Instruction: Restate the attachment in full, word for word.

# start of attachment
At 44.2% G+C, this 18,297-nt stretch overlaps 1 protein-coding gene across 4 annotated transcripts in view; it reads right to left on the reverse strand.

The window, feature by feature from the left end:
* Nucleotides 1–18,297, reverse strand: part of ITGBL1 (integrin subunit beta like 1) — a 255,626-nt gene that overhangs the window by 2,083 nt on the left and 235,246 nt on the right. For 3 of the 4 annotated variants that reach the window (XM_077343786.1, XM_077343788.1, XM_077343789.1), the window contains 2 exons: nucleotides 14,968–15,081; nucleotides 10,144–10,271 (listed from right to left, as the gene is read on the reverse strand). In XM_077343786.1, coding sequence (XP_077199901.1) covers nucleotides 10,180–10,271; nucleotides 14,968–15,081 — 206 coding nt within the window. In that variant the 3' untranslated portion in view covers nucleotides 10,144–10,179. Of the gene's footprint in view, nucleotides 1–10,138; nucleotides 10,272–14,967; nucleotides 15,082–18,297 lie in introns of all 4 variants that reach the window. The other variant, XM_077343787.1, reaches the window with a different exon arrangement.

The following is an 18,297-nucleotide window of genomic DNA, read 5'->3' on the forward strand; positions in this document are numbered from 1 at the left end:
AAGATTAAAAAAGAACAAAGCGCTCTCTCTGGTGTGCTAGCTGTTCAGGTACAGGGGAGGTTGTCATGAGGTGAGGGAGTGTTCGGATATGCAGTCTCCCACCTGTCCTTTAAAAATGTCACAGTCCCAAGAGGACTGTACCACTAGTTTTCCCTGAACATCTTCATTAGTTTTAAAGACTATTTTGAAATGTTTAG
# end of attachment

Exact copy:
At 44.2% G+C, this 18,297-nt stretch overlaps 1 protein-coding gene across 4 annotated transcripts in view; it reads right to left on the reverse strand.

The window, feature by feature from the left end:
* Nucleotides 1–18,297, reverse strand: part of ITGBL1 (integrin subunit beta like 1) — a 255,626-nt gene that overhangs the window by 2,083 nt on the left and 235,246 nt on the right. For 3 of the 4 annotated variants that reach the window (XM_077343786.1, XM_077343788.1, XM_077343789.1), the window contains 2 exons: nucleotides 14,968–15,081; nucleotides 10,144–10,271 (listed from right to left, as the gene is read on the reverse strand). In XM_077343786.1, coding sequence (XP_077199901.1) covers nucleotides 10,180–10,271; nucleotides 14,968–15,081 — 206 coding nt within the window. In that variant the 3' untranslated portion in view covers nucleotides 10,144–10,179. Of the gene's footprint in view, nucleotides 1–10,138; nucleotides 10,272–14,967; nucleotides 15,082–18,297 lie in introns of all 4 variants that reach the window. The other variant, XM_077343787.1, reaches the window with a different exon arrangement.

The following is an 18,297-nucleotide window of genomic DNA, read 5'->3' on the forward strand; positions in this document are numbered from 1 at the left end:
AAGATTAAAAAAGAACAAAGCGCTCTCTCTGGTGTGCTAGCTGTTCAGGTACAGGGGAGGTTGTCATGAGGTGAGGGAGTGTTCGGATATGCAGTCTCCCACCTGTCCTTTAAAAATGTCACAGTCCCAAGAGGACTGTACCACTAGTTTTCCCTGAACATCTTCATTAGTTTTAAAGACTATTTTGAAATGTTTAG